A couple of weeks ago, a short article in this newsletter on the Coronavirus story was envisaged. What that shows is how fast the world can change in a few short weeks. Even as the finger taps the keyboard, the fluidity of the virus is such that tuning to the news feeds has become almost an obsession. As these fingers do their work, the virus has now reached 30 countries and claimed almost 3000 lives. Just by comparison, the last similar bout of hysteria in 2003 which surrounded the SARS virus, noted only 773 deaths. Hence, as the virus would still appear to be in its infancy, the outlook is not pretty and even that is an optimistic appraisal.
The fact that the world revolves around travel means that any illness can spread in just a few short hours as people cross from continent to continent. A hundred years ago people moved around on ships, these ships obviously took weeks to complete long journeys and in so doing, often quarantined any virus that was being carried by its passengers. These days, anyone can go from one side of the world to the other in less than 24 hours; that incudes whatever they are carrying in terms of viruses.
Only time will tell how this scenario plays out but already, companies are imposing blanket travel bans on their employees, not just to Asia but also within Europe. Hardly an hour goes by without another company jumping on the travel ban bandwagon.
At this juncture one should also look at the role Social Media has played and continues to play. Social media has, without doubt, created a culture of panic and hysteria across the world. On the other side of the coin, it has also stopped countries from hiding the problem and created awareness where on another day, if something else was more newsworthy, then the spread of the virus would have been buried well down the pages. Just to set some balance on the situation as it is, 5000 people died in the USA in January alone from normal flu symptoms. The current strain of flu gets at the weak and infirm just like normal flu: in that, the virus is the same as any similar one.
The bigger picture is, as yet, unclear; business travel is and will continue to be affected for several weeks as travellers are told to ‘wait and see what happens’. However, what about the hotels and people who depend on tourism in the likes of Venice or indeed any city or destination that lives off tourism. What about the airlines and its employees, both who may already be operating on a knife edge financially?
The world seems to take two steps forward and one step back. The fear this time around is that whatever it is that was created and found its way into the human chain, might this time result in two steps forward and three steps back.
Jamadvice Travel | BCD Bulgaria
More flight offerings
The range of flights offered from Bulgaria in general continues to expand year upon year. Sofia of course gets the bulk of these but both Bourgas and Varna Airports have also experienced significant expansion in recent times. Low Cost Airline Wizz is one of the prime reasons why the flight offerings have mushroomed and once again they continue to expand with the opening up of flights from Sofia to London Gatwick to compliment their multi daily Luton flight. London is the most popular destination of all for travellers from Bulgaria and the buoyancy of the route is proven by the fact this new flight will operate daily when it commences in June. Just for the record, Wizz carried some 23% more passengers in 2019 than it did the previous year with profits from last year expected to be around 350 million Euro’s. Looking ahead, Wizz is opening a base in Abu Dhabi during this year, a move which could really shake up the world of Low Cost flights for mid haul travel (flights of around 5 hours).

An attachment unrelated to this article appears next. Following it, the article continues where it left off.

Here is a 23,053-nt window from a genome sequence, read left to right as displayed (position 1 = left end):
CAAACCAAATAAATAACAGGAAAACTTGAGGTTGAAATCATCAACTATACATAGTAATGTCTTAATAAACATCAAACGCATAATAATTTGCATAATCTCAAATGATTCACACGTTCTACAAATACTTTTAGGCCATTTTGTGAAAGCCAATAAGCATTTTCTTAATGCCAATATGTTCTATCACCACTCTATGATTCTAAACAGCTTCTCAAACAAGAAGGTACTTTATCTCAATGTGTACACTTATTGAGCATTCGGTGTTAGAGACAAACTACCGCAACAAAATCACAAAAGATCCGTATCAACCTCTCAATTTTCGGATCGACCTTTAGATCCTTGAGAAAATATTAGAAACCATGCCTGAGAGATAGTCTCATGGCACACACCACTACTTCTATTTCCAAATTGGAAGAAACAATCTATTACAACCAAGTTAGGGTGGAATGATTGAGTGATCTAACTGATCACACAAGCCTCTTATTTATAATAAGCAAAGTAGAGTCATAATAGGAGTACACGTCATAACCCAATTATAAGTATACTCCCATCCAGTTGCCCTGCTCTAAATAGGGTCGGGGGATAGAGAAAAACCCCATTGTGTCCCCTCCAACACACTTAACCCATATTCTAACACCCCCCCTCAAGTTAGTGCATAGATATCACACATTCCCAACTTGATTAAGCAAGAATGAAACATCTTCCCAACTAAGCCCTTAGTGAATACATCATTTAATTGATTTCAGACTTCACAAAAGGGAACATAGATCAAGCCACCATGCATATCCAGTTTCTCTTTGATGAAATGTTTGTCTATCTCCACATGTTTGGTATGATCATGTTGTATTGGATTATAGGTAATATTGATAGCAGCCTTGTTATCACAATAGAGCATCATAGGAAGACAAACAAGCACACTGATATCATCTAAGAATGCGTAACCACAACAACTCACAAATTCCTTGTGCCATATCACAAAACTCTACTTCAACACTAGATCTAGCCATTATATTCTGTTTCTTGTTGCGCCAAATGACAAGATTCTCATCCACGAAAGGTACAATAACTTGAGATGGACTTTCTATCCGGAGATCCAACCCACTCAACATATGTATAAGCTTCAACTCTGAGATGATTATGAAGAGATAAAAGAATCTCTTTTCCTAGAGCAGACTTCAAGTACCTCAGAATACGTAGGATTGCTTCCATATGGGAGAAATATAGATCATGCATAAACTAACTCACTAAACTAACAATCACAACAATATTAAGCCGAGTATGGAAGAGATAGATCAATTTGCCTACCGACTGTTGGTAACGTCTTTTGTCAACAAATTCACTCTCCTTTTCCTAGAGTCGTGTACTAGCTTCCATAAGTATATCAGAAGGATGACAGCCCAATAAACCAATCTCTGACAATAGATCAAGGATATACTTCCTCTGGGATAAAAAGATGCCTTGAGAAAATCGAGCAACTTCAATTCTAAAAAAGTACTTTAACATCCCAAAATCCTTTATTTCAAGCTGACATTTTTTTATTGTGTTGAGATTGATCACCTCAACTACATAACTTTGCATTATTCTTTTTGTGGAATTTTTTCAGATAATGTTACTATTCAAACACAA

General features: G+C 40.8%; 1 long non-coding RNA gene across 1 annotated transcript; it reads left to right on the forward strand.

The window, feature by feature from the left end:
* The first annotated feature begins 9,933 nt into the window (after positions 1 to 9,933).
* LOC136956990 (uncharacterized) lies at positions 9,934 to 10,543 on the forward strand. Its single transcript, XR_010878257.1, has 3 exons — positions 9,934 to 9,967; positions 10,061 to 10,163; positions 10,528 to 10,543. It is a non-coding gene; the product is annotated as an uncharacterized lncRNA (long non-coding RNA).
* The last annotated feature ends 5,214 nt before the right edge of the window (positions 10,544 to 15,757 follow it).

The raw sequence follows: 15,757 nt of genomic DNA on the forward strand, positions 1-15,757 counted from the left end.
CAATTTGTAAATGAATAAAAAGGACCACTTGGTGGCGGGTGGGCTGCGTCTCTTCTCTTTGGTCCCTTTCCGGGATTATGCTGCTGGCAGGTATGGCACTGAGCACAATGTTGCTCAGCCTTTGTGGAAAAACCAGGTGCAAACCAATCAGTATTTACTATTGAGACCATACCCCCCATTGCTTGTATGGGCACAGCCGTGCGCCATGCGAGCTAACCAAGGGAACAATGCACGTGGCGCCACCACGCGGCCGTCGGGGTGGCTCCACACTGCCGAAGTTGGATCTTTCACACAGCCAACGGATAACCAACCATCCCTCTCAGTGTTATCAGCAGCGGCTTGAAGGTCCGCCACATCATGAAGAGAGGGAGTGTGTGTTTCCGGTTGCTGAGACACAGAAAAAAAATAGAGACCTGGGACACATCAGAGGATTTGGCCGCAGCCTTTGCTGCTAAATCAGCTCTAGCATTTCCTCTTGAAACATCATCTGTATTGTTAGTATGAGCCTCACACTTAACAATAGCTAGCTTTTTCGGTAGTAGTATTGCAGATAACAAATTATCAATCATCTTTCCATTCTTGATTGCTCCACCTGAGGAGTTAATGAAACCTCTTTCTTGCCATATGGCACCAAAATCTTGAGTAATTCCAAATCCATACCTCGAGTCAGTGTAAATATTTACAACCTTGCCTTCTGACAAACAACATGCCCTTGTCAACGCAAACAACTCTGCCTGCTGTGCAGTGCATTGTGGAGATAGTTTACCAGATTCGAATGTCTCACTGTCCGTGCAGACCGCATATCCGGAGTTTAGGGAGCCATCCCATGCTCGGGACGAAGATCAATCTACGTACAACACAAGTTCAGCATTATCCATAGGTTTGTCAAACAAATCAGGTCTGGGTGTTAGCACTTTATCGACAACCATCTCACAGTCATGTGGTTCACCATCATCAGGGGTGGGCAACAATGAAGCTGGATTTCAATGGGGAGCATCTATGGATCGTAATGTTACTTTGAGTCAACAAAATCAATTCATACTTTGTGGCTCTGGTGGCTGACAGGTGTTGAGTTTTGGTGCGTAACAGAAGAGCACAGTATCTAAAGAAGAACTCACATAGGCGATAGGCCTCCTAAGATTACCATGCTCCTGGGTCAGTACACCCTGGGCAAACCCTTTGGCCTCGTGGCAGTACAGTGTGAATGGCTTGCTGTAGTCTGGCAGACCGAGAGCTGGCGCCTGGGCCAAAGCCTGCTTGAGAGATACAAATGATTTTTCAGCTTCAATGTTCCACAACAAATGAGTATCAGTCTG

Whilst of the subject of what’s happening locally, an interesting development is taking place at Polish National Carrier LOT who have opened a second base in Budapest. Flights from Sofia direct to Budapest will commence at the end of March and operate six times per week. Aside of the connectivity to Budapest which already exists via Wizz Air flights, LOT will be focusing their attention on offering connections across Europe through the new Budapest hub.
Where’s the hammer?
On top of aircraft manufacturer Boeing’s existing worries and the doubts over its ability to make safe and reliable 737 aircraft, reports now abound that debris (FOD) has been found in the fuel tanks of ’several’ 737 Max aircraft.
The word debris probably doesn’t give the story credit because the expression FOD stands for Foreign Object Debris and can in fact refer to spanners, screwdrivers or indeed any such tool!
So let’s get this straight: several ‘tools” were inadvertently left in the fuel tanks of an as yet unidentified number
Gone with the wind
The recent blustery weather that effected much of Western Europe also produced a record for the fastest sub-sonic flight across the Atlantic Ocean.
A British Airways Boeing 747 made the New York to London Heathrow flight in just 4 hours and 56 minutes, arriving in London 80 minutes ahead of schedule. The plane reaching speeds of 825 mph/1327 km/h. However due to the speed of the actual jet stream which the pilot rode on, which was around 260 mph/418km/h, the plane would have felt to be travelling much slower than it was and passengers may have found the actual journey very smooth.
The fastest ever crossing of the Atlantic was by a Concorde in 1996 which did the journey in 2 hours 52 minutes and 59 seconds, hitting a top speed of 1`350 mph/2172 km/h.
No show bonus
A Japanese mother and son have been arrested for running a scam which is reputed to have costs various hotel chains millions of dollars. The scam revolved around booking multiple hotel rooms but then not showing up at the hotel. Then then claimed reward points on the fake bookings.
Initial enquiries show they made some 3200 such bookings and used fake names and fake profiles. They then made numerous same day bookings but never showed up. If a hotel forgets to cancel the booking as a no show cancellation, points are still awarded.